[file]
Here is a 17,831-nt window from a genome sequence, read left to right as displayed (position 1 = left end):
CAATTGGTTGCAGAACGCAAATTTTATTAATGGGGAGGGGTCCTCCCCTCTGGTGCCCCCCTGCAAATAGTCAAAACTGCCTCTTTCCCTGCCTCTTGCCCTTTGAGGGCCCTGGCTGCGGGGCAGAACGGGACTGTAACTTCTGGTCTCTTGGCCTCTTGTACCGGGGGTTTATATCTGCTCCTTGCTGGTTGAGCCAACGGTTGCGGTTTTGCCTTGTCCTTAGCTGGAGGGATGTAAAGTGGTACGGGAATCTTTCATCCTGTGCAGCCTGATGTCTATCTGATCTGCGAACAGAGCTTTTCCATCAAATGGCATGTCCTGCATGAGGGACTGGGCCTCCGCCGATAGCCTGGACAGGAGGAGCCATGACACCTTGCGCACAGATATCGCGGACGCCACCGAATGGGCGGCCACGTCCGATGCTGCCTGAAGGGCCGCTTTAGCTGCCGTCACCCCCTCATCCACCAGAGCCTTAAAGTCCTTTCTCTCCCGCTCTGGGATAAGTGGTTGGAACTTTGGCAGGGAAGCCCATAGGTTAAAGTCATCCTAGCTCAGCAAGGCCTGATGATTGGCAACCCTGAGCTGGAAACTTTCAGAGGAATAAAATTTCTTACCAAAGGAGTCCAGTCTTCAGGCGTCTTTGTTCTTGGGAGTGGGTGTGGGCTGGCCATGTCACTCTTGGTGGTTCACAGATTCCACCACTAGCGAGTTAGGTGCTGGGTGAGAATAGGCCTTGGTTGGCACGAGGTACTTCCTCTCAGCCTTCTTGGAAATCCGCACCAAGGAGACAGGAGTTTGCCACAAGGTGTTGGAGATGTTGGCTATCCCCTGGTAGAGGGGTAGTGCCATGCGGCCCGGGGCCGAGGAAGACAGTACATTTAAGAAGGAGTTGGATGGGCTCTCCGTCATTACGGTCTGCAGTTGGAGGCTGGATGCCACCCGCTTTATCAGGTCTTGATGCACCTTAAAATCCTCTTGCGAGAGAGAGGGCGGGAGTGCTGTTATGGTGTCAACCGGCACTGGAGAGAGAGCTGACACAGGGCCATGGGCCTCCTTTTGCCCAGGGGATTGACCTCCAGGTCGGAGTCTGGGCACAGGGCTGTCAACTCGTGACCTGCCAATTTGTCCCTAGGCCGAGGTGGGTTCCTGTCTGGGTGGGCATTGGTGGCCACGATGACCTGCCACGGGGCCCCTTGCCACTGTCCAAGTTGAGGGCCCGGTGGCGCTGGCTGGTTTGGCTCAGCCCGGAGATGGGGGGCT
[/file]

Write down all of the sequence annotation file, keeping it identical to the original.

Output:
Here is a 17,831-nt window from a genome sequence, read left to right as displayed (position 1 = left end):
CAATTGGTTGCAGAACGCAAATTTTATTAATGGGGAGGGGTCCTCCCCTCTGGTGCCCCCCTGCAAATAGTCAAAACTGCCTCTTTCCCTGCCTCTTGCCCTTTGAGGGCCCTGGCTGCGGGGCAGAACGGGACTGTAACTTCTGGTCTCTTGGCCTCTTGTACCGGGGGTTTATATCTGCTCCTTGCTGGTTGAGCCAACGGTTGCGGTTTTGCCTTGTCCTTAGCTGGAGGGATGTAAAGTGGTACGGGAATCTTTCATCCTGTGCAGCCTGATGTCTATCTGATCTGCGAACAGAGCTTTTCCATCAAATGGCATGTCCTGCATGAGGGACTGGGCCTCCGCCGATAGCCTGGACAGGAGGAGCCATGACACCTTGCGCACAGATATCGCGGACGCCACCGAATGGGCGGCCACGTCCGATGCTGCCTGAAGGGCCGCTTTAGCTGCCGTCACCCCCTCATCCACCAGAGCCTTAAAGTCCTTTCTCTCCCGCTCTGGGATAAGTGGTTGGAACTTTGGCAGGGAAGCCCATAGGTTAAAGTCATCCTAGCTCAGCAAGGCCTGATGATTGGCAACCCTGAGCTGGAAACTTTCAGAGGAATAAAATTTCTTACCAAAGGAGTCCAGTCTTCAGGCGTCTTTGTTCTTGGGAGTGGGTGTGGGCTGGCCATGTCACTCTTGGTGGTTCACAGATTCCACCACTAGCGAGTTAGGTGCTGGGTGAGAATAGGCCTTGGTTGGCACGAGGTACTTCCTCTCAGCCTTCTTGGAAATCCGCACCAAGGAGACAGGAGTTTGCCACAAGGTGTTGGAGATGTTGGCTATCCCCTGGTAGAGGGGTAGTGCCATGCGGCCCGGGGCCGAGGAAGACAGTACATTTAAGAAGGAGTTGGATGGGCTCTCCGTCATTACGGTCTGCAGTTGGAGGCTGGATGCCACCCGCTTTATCAGGTCTTGATGCACCTTAAAATCCTCTTGCGAGAGAGAGGGCGGGAGTGCTGTTATGGTGTCAACCGGCACTGGAGAGAGAGCTGACACAGGGCCATGGGCCTCCTTTTGCCCAGGGGATTGACCTCCAGGTCGGAGTCTGGGCACAGGGCTGTCAACTCGTGACCTGCCAATTTGTCCCTAGGCCGAGGTGGGTTCCTGTCTGGGTGGGCATTGGTGGCCACGATGACCTGCCACGGGGCCCCTTGCCACTGTCCAAGTTGAGGGCCCGGTGGCGCTGGCTGGTTTGGCTCAGCCCGGAGATGGGGGGCT